Scripture is not set deep into my heart the way that I think it should be. Yet the years of reading the same text has caused resonances deep within me. The other morning, as I experienced yet another attack over my research – a deep and nagging fear that I had no hope of ever finishing this work – even as those thoughts which are with me every day of this endeavour entered my mind, so also a few jumbled words of Psalm 131 also came to me. Things too great and marvellous for me and weaned child were all that came. But they were enough. They reminded me of the truth.
1 O LORD, my heart is not lifted up; my eyes are not raised too high; I do not occupy myself with things too great and too marvelous for me.
2 But I have calmed and quieted my soul, like a weaned child with its mother; like a weaned child is my soul within me.
3 O Israel, hope in the LORD from this time forth and forevermore. Psalm 131 ESV
Why do I fix my eyes on the things which are beyond my reach? Why must I live six months in advance, worrying about what I will want to have achieved by then and how it can all be done? Why is every day a battle against what is assumed will end in failure, if only because what has been planned will require super-human efforts to achieve it?
Why? he whispers to me. Because you are fixing your eyes on things which are not yours to worry about or control, occupying yourself with the responsibility for details which are mine alone, things too great and marvellous for you.
And something in me rails against this. I spend my life being in control. Or, at least, I wish I did.
Yet again and again, the Psalmist entreats us to wait on the Lord. Not worry. Not seek to manage. Not work extra hard in order to assure the outcome for which we hope. (OK, so that’s me told!)
To wait on the Lord. Just to wait. To quieten our hearts. Not to lift up our hearts or raise our eyes too high. Not to occupy ourselves with things too great and marvellous for us.
To wait. But not even to wait alone. Not to wait as one who has made even waiting a work of righteousness, of self-made strength. Rather to wait as a child. As a child with its mother. Soul calmed and quieted. Not worried about tomorrow. Not fighting to see those things which he has promised but which are, as yet, too great and marvellous for us to know.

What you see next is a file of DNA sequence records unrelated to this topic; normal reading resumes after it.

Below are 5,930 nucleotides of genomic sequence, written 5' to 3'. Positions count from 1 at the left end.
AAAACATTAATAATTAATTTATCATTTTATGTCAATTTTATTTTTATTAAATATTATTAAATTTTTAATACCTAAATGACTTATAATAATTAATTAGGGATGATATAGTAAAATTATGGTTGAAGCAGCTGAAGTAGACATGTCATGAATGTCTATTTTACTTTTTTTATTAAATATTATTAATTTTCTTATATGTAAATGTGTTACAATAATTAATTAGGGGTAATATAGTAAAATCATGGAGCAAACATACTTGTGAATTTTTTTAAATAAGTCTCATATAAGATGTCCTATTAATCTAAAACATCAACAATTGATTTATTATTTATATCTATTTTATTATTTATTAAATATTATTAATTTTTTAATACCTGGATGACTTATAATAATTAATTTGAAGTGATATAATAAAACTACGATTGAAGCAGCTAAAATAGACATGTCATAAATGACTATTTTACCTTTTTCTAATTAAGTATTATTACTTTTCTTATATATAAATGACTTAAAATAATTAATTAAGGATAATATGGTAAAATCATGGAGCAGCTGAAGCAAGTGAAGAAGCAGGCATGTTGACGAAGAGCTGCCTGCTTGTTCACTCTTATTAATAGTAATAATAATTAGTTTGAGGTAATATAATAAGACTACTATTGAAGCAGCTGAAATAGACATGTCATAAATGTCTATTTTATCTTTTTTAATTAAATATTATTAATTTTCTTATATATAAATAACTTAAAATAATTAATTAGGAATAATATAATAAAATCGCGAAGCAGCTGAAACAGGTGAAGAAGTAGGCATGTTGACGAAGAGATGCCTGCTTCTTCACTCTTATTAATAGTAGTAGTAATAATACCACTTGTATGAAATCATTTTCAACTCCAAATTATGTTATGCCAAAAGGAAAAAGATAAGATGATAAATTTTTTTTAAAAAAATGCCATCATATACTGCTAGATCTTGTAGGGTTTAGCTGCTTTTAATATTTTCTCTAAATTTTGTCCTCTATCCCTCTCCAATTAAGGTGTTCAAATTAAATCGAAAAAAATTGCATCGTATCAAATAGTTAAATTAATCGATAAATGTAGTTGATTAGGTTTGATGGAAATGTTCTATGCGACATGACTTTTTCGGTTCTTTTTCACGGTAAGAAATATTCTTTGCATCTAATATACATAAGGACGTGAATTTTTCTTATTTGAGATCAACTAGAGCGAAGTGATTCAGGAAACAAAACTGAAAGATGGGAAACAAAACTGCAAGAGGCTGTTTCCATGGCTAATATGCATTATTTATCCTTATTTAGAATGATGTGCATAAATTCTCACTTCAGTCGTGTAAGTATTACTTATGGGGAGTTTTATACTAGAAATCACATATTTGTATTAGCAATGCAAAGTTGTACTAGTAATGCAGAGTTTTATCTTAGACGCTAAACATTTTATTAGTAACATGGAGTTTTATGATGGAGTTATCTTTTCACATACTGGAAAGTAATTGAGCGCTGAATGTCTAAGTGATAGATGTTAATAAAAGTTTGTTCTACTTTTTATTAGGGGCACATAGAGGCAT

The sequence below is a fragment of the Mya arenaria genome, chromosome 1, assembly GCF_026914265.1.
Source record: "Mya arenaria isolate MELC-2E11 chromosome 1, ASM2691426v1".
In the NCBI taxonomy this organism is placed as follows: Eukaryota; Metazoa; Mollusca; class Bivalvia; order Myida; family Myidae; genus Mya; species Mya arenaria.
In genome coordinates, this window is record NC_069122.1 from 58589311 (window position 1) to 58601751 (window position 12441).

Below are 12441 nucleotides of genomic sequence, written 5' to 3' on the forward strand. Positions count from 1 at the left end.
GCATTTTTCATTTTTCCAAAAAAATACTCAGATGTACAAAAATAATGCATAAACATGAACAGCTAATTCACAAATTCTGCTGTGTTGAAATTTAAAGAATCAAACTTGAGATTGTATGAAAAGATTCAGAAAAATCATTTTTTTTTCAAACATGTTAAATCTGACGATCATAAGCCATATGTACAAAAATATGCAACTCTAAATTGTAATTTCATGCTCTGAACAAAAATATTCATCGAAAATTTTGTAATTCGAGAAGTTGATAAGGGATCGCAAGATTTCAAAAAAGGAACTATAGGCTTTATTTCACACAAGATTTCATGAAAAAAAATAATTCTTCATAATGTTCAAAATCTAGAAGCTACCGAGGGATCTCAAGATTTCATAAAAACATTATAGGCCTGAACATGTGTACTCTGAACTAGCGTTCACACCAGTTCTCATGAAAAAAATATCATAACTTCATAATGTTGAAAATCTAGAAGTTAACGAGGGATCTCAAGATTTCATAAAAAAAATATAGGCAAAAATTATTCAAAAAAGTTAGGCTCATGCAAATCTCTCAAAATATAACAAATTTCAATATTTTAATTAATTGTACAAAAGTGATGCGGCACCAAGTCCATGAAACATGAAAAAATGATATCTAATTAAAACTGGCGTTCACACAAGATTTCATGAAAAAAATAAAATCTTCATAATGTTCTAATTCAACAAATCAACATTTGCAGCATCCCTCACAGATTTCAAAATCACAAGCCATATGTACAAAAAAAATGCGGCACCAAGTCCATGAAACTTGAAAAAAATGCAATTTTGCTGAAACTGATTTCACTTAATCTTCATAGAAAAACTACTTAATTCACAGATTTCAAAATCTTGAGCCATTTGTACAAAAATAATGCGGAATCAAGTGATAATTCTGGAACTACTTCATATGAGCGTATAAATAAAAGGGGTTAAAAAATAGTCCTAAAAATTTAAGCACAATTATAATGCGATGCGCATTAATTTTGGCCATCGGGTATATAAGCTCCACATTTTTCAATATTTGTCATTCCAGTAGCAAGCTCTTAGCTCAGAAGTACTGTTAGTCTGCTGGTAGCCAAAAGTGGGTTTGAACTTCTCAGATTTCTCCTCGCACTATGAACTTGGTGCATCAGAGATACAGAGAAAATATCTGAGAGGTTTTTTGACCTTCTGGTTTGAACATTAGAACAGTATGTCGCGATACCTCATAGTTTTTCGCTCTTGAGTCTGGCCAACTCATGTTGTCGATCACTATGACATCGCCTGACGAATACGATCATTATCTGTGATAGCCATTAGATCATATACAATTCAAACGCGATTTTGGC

And as I lived more fully into that day, I realised how many things are too great and marvellous for me. In a completely different context, someone was encouraging me to fight for my rights. For a while, they were pulling me along with them. It seemed to me that I needed those rights in order to fight for the good of that context, a context to which I’m utterly committed. But then Psalm 131 echoed in my mind again. Let me not lift my heart up or raise my eyes too high. What he wants to give me, he will give me. If I am to advocate for the good of others, then even that power, that anointing will come from him. And, as for me, I need not concern myself with those things I do not yet have. Not even those things which, if I had them, I would use to his glory and for the love of his people.
Instead, I am to calm and quieten my soul like a weaned child with its mother.
How much easier to go through life this way. As Israel is enjoined, to hope in the Lord from this time forth and forever more rather than trying to make things turn out the way we think they should. How beautiful to use this song as a morning prayer, to apply it as I did again the next morning to those parts of life which feel out of control to me. Perhaps even to learn it word for word so that next time it can resonate at the very deepest parts of me.
Which portions of Scripture have you set into your heart for days such as these? What would it mean for the Scriptures to be the soundtrack to our lives?